The EcoShip - below is an outline of the newbuild project.

The Ecoship is a 60,000 ton, 2000 passenger capacity, nature-inspired vessel with a 40% reduction in CO2 emissions achieved through renewable technologies and energy efficiency.

Closed water and closed waste loop systems onboard will mean zero discharge and close to zero waste to reduce marine pollution.

The Ecoship will be the platform for Peace Boat’s round-the-world educational voyage carrying 6,000 people per year, host exhibitions on green technology in up to 100 ports per year; and serve as a floating sustainability laboratory contributing to research on the ocean, climate and green marine technology.

The ship also will create awareness and encourage active engagement with the challenges embodied in the UN’s Sustainable Development Goals (SDGs).

Building the planet’s most environmentally sustainable ocean-going cruise ship implied a radically different approach, with particular emphasis on the choice of technologies. The design of the ship was finalized after a three-year, whole-system design process that brought together experts from fields as diverse as naval architecture, renewable energy, and biophilic and biomimetic design.

The goal – to define the specifications for a vessel where radical energy efficiency and maximised use of renewables combine with a programme of activities and actions to deliver a highly visible demonstration of sustainability-in-action in every port that it visits.

Learn more about Peace Boat's Ecoship project through their dedicated website here.

Published in Cruise Liners

A UK trade body, representing Britain’s shipbuilding, maritime engineering and science sectors, is reporting a big increase in the number of companies embracing the decarbonisation agenda.

The Society of Maritime Industries (SMI) is issuing the findings of its ‘Green Maritime Survey’ as the COP26 climate change summit begins in Glasgow.

The survey paints a picture of positive change in the industry with 85pc actioning green initiatives, two thirds actively involved in green research and developing green technologies and 78pc running incentives for staff to lower their environmental impact.

A further 78pc said the environmental agenda is impacting the way they run their business with 93pc saying their customers are increasingly aware of the environmental impact of operations. However, two thirds reported the Government is not doing enough to enable them to go green. (For case studies, click this link and scroll down the page). 

SMI Chief Executive Tom Chant said the survey showed businesses are taking action ‘right here and now’ and there is ‘enormous desire and passion’ in the industry to support net zero ambitions.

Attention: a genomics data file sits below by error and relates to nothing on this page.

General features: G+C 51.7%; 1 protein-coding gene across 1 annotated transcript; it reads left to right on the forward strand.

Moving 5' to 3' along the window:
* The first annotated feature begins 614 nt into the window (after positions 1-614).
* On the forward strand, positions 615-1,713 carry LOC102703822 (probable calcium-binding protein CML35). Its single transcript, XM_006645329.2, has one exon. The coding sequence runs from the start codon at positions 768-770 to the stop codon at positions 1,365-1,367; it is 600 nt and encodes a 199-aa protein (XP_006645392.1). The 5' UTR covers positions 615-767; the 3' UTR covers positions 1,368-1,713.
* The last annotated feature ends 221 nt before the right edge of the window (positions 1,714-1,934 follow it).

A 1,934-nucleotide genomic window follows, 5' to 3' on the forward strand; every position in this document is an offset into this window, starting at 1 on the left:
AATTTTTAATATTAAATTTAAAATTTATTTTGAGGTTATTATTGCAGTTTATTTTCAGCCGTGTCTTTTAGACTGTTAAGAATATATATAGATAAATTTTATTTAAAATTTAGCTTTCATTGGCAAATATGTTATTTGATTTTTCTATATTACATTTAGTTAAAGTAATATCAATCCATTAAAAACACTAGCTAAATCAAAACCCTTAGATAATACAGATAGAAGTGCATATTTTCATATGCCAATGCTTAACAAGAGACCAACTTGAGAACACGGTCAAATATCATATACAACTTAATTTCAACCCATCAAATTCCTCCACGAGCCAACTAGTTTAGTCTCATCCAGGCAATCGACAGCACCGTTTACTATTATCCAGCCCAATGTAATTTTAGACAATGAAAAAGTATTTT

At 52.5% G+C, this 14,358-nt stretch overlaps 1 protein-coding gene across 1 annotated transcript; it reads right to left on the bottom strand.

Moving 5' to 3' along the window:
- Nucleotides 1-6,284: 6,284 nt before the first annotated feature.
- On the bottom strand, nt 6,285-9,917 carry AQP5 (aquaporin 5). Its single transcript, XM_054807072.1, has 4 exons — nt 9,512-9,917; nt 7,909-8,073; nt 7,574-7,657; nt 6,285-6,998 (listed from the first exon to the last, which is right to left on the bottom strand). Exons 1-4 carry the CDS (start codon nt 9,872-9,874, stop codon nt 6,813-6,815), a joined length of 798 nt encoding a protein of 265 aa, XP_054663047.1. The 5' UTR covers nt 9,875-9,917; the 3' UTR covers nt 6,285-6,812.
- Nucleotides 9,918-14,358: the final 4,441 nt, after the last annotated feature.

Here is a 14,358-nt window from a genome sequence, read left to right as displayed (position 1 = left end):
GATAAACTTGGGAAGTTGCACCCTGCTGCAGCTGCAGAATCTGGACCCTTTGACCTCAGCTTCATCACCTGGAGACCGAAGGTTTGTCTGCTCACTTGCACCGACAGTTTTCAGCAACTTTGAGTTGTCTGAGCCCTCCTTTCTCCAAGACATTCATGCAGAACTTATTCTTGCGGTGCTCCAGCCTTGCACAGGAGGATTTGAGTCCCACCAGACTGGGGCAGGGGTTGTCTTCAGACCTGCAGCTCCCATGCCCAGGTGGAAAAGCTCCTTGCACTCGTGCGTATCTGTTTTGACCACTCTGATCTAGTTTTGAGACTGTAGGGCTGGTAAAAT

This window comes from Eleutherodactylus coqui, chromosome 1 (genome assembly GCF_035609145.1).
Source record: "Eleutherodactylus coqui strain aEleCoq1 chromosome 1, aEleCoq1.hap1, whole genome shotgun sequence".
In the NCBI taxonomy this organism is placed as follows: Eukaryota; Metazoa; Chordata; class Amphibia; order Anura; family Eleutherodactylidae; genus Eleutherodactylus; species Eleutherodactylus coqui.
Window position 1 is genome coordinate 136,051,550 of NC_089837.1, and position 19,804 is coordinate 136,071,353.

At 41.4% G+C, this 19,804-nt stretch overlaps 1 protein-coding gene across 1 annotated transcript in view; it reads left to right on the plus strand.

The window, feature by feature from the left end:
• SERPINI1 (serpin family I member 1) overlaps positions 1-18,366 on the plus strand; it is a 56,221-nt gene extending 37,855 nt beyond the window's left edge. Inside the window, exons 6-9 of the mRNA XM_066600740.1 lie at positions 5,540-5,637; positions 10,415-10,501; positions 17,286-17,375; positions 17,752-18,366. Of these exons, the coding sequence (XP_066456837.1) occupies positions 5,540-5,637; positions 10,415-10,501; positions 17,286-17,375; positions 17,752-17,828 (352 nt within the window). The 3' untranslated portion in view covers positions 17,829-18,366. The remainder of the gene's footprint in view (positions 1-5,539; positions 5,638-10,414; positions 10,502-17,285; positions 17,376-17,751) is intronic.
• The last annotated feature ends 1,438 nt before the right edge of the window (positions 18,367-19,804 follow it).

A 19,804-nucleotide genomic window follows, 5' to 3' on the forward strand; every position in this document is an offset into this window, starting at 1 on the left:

“Small businesses are the backbone of the maritime engineering and science sectors and for the energy majors and primary contractors like shipbuilders to meet net zero targets they need their supply chain to decarbonise at speed too,” he said. “This survey shows the efforts being made to innovate and adapt to meet green targets with companies both developing new products and becoming more environmentally aware in their day-to-day operations with more initiatives like recycling and cycling to work schemes.”

However, Mr Chant said barriers to going green remained such as red tape around R & D credits.

“It is brilliant to see Government giving a higher profile and greater recognition to maritime particularly in the last few years,” he said. “We also welcome the extra funding awarded by the Chancellor Rishi Sunak in the budget for research around the Clean Maritime Demonstration Competition (see notes to editors). But one message we are hearing loud and clear is the need to slash back on red tape around grants. Too often the red tape makes it too onerous for busy companies to apply for funding.”

Mr Chant said another major issue for its members is the lack of incentive to invest in decarbonising the buildings they lease.

“Many of our members want to invest in renewable energy heating sources and incentives like electric charging points but the pay-back period is often longer than their leases which are typically three to five years,” he said. “So there is reluctance to invest in ‘greening’ a building they do not own and may have to move out of. With properties being a big part of companies carbon footprint this pain point is important and requires swift Government action. We want to see more incentives for landlords and tenants to work together to green commercial properties as the desire from our members is very much there.”